April 21, 2022
A pottery workshop and affiliated storage facilities dating to the Greco-Roman Period have been found by an Egyptian archaeological team working in the Tabel Al-Motawah area, west of the Mediterranean city of Alexandria.
The workshops include a series of kilns, two of which are carved into the rock. Evidence shows that the workshop area was later reused as a cemetery during the Middle Ages, where over 100 burials were found including a burial of a pregnant woman.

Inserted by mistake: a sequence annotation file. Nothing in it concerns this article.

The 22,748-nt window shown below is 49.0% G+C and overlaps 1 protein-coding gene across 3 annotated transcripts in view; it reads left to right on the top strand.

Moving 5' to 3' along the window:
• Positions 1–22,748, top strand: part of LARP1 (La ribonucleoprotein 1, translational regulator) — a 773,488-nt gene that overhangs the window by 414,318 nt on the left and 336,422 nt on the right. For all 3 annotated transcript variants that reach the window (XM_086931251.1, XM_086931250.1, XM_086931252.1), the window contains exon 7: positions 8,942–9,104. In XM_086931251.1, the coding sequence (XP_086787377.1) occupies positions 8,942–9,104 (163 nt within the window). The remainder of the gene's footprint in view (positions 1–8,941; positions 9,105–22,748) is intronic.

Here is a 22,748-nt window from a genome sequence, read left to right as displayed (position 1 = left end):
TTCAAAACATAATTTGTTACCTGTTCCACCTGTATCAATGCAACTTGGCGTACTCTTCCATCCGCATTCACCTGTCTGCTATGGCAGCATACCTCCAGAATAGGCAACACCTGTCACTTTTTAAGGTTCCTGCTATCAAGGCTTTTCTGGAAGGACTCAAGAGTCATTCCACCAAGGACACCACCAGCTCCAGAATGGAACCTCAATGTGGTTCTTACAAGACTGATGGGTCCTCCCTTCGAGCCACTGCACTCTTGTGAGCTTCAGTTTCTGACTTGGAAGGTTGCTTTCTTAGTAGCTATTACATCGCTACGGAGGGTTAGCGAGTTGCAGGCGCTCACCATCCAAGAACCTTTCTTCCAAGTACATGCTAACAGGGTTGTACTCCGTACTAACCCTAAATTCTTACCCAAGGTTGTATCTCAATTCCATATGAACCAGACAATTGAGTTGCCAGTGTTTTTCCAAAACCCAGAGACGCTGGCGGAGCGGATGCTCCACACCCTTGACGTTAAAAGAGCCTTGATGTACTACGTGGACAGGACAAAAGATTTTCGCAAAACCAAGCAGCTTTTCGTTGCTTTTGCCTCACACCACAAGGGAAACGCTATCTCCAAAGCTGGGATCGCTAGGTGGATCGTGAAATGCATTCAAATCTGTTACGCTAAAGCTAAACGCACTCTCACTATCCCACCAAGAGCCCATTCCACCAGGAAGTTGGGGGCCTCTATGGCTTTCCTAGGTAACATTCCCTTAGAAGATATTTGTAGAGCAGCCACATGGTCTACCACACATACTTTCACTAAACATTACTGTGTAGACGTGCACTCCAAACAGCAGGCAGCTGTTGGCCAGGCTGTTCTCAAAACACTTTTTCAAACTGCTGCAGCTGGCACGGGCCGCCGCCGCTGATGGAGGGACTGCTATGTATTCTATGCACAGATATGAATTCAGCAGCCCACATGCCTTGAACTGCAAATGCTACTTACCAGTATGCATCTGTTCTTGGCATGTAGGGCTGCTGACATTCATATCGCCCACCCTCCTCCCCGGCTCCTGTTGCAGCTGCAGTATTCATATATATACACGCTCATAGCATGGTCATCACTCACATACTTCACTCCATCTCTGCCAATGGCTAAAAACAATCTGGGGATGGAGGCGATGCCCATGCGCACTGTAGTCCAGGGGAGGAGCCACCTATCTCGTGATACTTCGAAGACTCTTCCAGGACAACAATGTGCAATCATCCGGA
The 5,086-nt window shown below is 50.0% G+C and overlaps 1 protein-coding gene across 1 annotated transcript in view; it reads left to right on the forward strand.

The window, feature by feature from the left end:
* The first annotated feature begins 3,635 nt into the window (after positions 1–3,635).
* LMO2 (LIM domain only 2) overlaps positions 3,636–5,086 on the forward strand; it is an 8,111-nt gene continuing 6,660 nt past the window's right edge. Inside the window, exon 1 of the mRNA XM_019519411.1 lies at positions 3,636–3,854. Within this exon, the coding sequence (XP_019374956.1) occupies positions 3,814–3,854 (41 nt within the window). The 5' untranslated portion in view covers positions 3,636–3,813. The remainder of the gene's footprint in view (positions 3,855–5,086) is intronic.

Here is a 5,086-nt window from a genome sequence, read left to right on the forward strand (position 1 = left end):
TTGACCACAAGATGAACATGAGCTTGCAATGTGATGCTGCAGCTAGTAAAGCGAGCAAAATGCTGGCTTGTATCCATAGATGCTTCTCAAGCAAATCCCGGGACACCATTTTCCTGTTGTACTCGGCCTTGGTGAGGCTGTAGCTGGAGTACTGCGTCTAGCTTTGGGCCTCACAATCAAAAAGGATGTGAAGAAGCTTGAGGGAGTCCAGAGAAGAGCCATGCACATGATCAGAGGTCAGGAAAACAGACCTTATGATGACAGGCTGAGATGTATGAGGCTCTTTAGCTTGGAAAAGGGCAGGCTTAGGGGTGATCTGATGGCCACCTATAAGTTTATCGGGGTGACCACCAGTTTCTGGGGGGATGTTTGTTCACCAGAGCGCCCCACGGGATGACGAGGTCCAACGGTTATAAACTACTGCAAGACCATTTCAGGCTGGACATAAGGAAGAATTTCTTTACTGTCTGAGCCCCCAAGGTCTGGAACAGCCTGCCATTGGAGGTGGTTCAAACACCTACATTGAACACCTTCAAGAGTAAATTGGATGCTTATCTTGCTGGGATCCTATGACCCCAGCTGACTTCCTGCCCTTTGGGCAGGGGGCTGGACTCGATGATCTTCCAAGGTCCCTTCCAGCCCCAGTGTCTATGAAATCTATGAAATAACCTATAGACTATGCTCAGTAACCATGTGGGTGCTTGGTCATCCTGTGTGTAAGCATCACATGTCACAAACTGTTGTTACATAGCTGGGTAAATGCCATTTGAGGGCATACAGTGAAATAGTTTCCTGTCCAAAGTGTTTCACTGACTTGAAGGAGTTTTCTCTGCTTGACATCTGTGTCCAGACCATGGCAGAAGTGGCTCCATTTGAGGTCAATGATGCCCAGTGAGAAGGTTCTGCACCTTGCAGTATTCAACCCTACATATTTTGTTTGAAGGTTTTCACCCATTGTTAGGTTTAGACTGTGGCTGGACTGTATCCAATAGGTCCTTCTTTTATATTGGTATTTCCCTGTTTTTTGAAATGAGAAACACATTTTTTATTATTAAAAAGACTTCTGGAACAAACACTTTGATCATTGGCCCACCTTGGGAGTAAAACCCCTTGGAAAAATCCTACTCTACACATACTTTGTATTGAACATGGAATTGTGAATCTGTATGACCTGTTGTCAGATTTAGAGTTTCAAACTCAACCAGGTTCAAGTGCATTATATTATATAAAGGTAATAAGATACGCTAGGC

The storage facilities contained large amounts of pottery, mostly used for cooking and serving food. There were also 13 limestone rooms used for workers to reside in and included areas for food preparation where a large number of animal bones were found, a workshop for producing ceramics, and a religious area containing an alter and terracotta statues.
A series of objects have also been found at the site including coins with the faces of Alexander the Great, Cleopatra, and the god Zeus inscribed on them, statues of the god Harpocrates, amulets in the shape of the god Bes, along with hunting tools and other items.